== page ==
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Career Employment Professionals, Inc. v. Manufacturers Alliance Insurance Co.

United States District Court, S.D. Georgia, Savannah Division

June 27, 2019

CAREER EMPLOYMENT PROFESSIONALS, INC., d/b/a Trace Staffing Solutions, et al., Plaintiffs,
v.
MANUFACTURERS ALLIANCE INSURANCE COMPANY, et al., Defendants.

          ORDER

          Christopher L. Ray United States Magistrate Judge

         Before the Court is plaintiff's Motion to Strike Defendant Zurich's Expert Witness. Doc. 69. For the following reasons, the motion is DENIED.

         BACKGROUND

         Zurich provided a preliminary expert report from Michael Donegan on March 16, 2018. Doc. 69 at 1. This initial report included a preliminary statement indicating that Zurich reserved the right to supplement the disclosure should additional or more accurate information become available. Doc. 69-2 at 2. It then went on to include the initial report of the expert, a curriculum vitae, a list of cases in which the expert had testified in the previous four years, and the required information on the expert's compensation. Id. at 3. It also listed three individuals who could be called upon to testify. Id. at 3-4. Finally, the report included a catalog of reviewed documents. Id. at 19.

         The report indicated that the expert had not concluded review of the Zurich claims files at issue and that his findings were limited to “a review of [plaintiff's expert's] report and supporting materials along with an initial review of the claims at issue.” Id. at 11. The expert provided four opinions in opposition to plaintiff's expert report. Id. at 13-14. The expert opined 1) that the plaintiff's expert's alternative settlement figures were improbable and unreasonable, 2) that Zurich's investigations were reasonable, 3) that the use of defense counsel and independent investigators was appropriate, and 4) that late payment penalties are not uncommon and that these fees if properly coded are not tagged to the policy holder. Id. In short, the expert concluded that Zurich's “overall efforts to manage the claims were conducted in a manner that was consistent with commonly observed workers' compensation insurance industry practices, ” and that the plaintiff's expert report's “methodologies and analysis . . . are flawed.” Id. at 15.

         On January 15, 2019, Zurich provided a supplemental report. Doc. 69 at 4. The supplemental report included a list of the claims reviewed by plaintiff's expert and provided specific findings regarding the allegations of overpayment. Doc. 69-3 at 8. It then reasserted the four opinions as to excessive settlement, improper investigation, excessive defense counsel and private investigation fees, and allegations of improper penalty payments. Id. at 9-13. However, unlike the previous report, the report included specific “examples” of the opinions asserted. Id. Finally, the report indicated that plaintiff's representatives were fully involved in the claims file, that Zurich's management of the files was reasonable and appropriate, and that Zurich “acted in good faith in undertaking its obligations to resolve claims expeditiously and in a manner as financially advantageous as possible.” Id. at 14. In addition to this information, the report also provided 48 pages of analysis of each of the 14 claims listed by plaintiff's expert in his report. Id. at 21- 68.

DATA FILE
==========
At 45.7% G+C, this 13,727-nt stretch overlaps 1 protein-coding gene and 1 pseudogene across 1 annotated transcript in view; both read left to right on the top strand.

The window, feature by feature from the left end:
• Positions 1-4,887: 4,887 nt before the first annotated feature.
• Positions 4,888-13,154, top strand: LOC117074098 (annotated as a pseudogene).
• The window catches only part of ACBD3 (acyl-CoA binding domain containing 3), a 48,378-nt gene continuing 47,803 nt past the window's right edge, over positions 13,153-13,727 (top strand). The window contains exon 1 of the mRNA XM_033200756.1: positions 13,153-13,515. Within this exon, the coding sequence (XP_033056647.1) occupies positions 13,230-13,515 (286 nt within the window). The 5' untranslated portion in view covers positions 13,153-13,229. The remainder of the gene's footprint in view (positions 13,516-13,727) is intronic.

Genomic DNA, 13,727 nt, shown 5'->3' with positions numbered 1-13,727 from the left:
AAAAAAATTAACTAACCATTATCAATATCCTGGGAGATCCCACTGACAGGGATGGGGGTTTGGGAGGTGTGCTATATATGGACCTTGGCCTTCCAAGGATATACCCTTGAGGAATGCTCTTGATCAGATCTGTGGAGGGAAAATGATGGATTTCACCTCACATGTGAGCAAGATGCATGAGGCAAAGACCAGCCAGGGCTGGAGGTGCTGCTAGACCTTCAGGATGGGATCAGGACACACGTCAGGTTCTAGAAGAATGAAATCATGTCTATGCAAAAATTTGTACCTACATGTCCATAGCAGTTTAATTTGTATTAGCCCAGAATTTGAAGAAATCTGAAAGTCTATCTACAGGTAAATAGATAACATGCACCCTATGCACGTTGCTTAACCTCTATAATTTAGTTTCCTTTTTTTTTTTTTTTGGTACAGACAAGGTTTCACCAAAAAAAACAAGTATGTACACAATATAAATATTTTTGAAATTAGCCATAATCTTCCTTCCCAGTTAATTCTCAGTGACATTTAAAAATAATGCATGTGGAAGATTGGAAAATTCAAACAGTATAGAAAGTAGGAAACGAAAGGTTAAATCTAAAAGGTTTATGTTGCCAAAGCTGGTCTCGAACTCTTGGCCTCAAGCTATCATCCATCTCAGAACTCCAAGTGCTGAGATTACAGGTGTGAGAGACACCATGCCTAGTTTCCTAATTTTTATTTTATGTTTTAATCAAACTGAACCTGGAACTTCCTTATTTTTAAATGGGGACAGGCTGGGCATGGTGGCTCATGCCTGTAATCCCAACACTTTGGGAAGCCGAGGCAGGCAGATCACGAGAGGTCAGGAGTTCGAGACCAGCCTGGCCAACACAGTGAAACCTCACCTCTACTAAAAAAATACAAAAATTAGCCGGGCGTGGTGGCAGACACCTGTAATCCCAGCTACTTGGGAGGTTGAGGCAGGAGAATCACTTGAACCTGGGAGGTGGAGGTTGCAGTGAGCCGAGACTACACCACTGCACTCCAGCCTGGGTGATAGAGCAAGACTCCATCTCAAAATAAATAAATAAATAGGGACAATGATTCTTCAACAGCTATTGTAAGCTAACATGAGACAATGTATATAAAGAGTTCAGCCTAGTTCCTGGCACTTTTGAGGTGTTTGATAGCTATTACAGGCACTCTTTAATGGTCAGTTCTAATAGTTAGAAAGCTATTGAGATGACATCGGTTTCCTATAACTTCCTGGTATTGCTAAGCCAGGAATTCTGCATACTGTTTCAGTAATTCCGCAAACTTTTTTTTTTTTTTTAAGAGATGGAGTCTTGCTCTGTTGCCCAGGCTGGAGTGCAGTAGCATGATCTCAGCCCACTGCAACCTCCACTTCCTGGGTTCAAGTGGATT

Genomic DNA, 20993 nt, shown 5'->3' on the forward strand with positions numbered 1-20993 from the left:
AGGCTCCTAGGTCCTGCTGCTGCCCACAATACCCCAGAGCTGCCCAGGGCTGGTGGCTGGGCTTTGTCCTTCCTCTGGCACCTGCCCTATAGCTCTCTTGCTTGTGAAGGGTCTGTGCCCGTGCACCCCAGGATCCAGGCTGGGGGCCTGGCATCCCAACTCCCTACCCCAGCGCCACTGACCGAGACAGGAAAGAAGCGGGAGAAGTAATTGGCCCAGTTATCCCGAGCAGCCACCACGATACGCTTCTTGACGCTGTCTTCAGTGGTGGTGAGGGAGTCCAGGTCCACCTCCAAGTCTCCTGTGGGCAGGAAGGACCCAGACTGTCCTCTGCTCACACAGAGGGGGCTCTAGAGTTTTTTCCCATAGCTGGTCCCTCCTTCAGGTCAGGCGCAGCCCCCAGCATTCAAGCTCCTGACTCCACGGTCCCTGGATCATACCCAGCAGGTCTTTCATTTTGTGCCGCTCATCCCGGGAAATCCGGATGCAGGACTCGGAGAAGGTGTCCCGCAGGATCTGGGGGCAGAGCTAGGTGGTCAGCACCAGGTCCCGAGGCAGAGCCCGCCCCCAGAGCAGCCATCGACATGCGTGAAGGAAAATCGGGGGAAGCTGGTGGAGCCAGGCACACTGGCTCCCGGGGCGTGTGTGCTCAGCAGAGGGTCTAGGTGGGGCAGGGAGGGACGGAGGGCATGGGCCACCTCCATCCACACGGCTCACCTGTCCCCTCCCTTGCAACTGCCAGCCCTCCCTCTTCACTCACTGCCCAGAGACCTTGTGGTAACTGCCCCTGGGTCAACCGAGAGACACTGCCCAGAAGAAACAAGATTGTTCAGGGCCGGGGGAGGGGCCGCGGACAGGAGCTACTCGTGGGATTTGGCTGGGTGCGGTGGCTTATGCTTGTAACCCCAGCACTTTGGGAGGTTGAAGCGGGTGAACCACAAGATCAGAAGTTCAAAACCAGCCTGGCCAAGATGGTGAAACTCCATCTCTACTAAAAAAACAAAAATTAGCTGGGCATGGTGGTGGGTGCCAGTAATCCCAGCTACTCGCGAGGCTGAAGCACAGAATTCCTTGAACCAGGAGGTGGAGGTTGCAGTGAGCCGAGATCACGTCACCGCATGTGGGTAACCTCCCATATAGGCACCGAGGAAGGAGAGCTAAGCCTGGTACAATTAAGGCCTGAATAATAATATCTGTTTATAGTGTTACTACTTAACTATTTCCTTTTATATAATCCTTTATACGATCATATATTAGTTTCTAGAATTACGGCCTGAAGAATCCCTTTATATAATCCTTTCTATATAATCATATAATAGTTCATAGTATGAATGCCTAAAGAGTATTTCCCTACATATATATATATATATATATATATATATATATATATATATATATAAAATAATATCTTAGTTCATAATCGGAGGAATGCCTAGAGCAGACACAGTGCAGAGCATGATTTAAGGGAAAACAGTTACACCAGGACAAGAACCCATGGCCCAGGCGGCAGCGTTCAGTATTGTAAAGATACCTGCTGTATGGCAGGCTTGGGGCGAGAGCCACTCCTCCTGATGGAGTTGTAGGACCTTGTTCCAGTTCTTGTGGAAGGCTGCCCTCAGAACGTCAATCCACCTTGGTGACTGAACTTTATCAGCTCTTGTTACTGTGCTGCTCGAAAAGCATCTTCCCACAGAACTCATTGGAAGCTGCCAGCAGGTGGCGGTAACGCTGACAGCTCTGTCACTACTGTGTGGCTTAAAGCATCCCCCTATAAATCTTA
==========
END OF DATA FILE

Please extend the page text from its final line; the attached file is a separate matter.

Plaintiff argues that the preliminary report did not comply with Fed.R.Civ.P. 26(a)(2)(B) and should be struck, and that the supplemental report is not a permitted supplement under Rule 26(e) and should also be struck. Doc. 69 at 5-11. Zurich opposes, contending that the expert report did comply with Rule 26's requirements and that the delayed time in providing the supplement was as a result of plaintiff's belated production of over 17, 000 documents as well as a dormant discovery period. Doc. 74 at 4-5. Specifically, Zurich contends that on March 30, 2018, plaintiff provided over 17, 000 files to it. Id. at 4. After reviewing these documents (for an undisclosed period of time) Zurich then determined that there was no need for its expert to review the documents and then produced the supplemental report (which it had also retained for an undisclosed period of time). Id. at 5. In the alternative, Zurich argues that the supplementation is harmless. Id. at 9.

         ANALYSIS

         Fed. R. Civ. Pro. 26(a)(2) requires that an expert report must include the following:

(i) a complete statement of all opinions the witness will express and the basis and reasons for them;
(ii) the facts or data considered by the witness in forming them;
(iii) any exhibits that will be used to summarize or support them;
(iv) the witness's qualifications, including a list of all publications authored in the previous 10 years;
(v) a list of all other cases in which, during the previous 4 years, the witness testified as an expert at trial ...

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